Mirick will have to wait a little longer before he knows whether he’ll be able to continue to serve, as he and residents who are protesting his eligibility await Weld District Court Judge Marcelo Kopcow’s written decision.

Mirick won election to the Greeley City Council at-large seat Nov. 7, just days after The Tribune reported he had once pleaded guilty to a felony. The Greeley City Charter prohibits people who have been convicted of a felony from serving on Greeley City Council, and the revelation that Mirick pleaded guilty to a felony threw the city council race into chaos in its waning days.

During the recent municipal elections in Greeley, an “independent” group directly funded by well-known oil and gas industry political advocacy organization Vital for Colorado spent some $50,000–an unprecedented amount by Greeley election standards–to vilify Rep. Jared Polis of Boulder for donating a mere $1,500 to three different city council candidates including Mirick’s opponent.

The contention that Mirick’s felony was reduced to a misdemeanor does not appear to be supported by court records, forcing Mirick to assert it had been done “automatically”–which we assume would also appear in the record, since it’s a very important distinction and presumably Mirick would want to know for sure. And Greeley’s charter is unambiguous about disqualifying convicted felons from serving on the city council.

What’s the moral of this story? Run a background check on your candidates before you spend tens of thousands of dollars supporting them. And if you want to turn an obscure municipal election into a stick to beat your regular political opponents with, make doubly sure you run that background check.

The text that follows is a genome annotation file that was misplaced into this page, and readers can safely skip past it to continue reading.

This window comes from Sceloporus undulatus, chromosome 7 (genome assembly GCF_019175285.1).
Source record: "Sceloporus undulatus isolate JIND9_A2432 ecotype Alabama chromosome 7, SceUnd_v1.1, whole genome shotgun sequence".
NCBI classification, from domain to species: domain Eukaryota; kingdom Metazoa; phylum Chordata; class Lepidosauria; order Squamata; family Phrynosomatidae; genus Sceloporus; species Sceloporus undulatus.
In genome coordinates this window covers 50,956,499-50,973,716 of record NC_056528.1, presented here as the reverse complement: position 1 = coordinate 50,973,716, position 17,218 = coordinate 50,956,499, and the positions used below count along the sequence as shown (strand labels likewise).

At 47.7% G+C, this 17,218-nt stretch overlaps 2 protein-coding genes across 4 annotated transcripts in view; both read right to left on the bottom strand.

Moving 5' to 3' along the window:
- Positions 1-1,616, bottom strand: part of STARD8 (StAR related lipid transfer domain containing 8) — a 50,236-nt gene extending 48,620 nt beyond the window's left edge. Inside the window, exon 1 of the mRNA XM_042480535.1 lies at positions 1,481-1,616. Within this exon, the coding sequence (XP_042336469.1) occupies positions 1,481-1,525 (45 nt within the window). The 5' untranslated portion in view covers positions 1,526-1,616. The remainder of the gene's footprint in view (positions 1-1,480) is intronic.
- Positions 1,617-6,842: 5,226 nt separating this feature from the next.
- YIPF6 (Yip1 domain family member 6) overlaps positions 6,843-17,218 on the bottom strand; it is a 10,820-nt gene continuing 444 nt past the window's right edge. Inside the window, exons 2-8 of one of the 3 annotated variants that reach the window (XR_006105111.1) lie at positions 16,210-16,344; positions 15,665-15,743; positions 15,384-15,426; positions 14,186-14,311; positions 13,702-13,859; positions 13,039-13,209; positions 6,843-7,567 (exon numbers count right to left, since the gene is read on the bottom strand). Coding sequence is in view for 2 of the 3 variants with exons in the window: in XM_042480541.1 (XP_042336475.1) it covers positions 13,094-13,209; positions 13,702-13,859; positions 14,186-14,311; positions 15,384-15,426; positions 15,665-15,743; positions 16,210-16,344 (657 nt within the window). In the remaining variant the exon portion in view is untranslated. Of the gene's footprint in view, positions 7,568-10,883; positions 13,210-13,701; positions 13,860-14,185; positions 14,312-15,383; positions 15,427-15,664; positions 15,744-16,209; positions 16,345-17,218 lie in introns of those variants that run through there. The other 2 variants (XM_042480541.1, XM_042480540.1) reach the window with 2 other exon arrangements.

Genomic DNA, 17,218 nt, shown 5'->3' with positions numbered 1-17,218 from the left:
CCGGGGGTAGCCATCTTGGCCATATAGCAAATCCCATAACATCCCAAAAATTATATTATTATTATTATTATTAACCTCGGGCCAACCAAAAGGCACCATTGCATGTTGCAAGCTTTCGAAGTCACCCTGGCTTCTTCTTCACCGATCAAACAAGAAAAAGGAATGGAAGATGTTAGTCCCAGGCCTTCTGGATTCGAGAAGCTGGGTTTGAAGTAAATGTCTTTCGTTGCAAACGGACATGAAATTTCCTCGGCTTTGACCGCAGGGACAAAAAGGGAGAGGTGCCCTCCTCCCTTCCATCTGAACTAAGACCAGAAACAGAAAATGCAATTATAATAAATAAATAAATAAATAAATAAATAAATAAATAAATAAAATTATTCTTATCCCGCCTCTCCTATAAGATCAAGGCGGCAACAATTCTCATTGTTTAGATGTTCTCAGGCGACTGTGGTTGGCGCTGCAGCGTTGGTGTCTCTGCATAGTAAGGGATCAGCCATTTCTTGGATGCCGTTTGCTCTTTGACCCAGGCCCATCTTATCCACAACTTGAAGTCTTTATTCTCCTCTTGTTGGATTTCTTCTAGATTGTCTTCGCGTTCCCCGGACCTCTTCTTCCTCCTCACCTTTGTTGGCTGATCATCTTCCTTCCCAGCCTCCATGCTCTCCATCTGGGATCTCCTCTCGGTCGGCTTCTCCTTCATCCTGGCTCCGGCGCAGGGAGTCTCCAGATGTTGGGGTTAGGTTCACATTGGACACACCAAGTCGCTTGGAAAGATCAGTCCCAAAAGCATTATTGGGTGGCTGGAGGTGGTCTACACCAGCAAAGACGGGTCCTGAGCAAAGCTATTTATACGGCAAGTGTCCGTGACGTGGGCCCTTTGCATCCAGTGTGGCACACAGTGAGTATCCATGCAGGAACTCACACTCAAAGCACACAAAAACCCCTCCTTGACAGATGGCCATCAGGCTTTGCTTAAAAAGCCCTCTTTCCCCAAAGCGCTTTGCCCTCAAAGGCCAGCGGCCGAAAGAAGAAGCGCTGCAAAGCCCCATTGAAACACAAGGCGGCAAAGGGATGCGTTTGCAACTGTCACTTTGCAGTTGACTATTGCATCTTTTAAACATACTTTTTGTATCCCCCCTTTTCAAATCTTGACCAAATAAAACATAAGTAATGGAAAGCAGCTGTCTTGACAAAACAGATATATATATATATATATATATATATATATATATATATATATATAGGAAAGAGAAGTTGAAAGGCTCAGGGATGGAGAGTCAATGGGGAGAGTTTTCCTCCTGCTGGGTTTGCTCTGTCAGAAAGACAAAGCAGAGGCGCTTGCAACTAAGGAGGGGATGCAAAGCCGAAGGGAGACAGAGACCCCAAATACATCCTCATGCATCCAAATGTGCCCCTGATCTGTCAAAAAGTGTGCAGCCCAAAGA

Because the people who look like idiots in this case are not named Jared Polis. That honor is reserved for Vital for Colorado, who spent tens of thousands of dollars to get a felon elected to the Greeley City Council.

Get More Smarter on Thursday (January 4)

Smoke ’em if you got ’em. It’s time to Get More Smarter. If you think we missed something important, please include the link in the comments below (here’s a good example). If you are more of a visual learner, check out The Get More Smarter Show.



► Attorney General Jeff Sessions kicked off a new wave of confusion over the debate about legal marijuana by rescinding an Obama-era policy that instructed law enforcement officials to ease up on states that voted in favor of legal weed. Colorado politicians, including Sen. Cory Gardner (R-Yuma), reacted swiftly in condemning the move from Sessions. Gardner says that Sessions promised him in a meeting prior to his confirmation as Attorney General that he would not push for changes in federal enforcement of marijuana in states that have voted to legalize — which puts Gardner in a tough spot since he supported Sessions’ confirmation.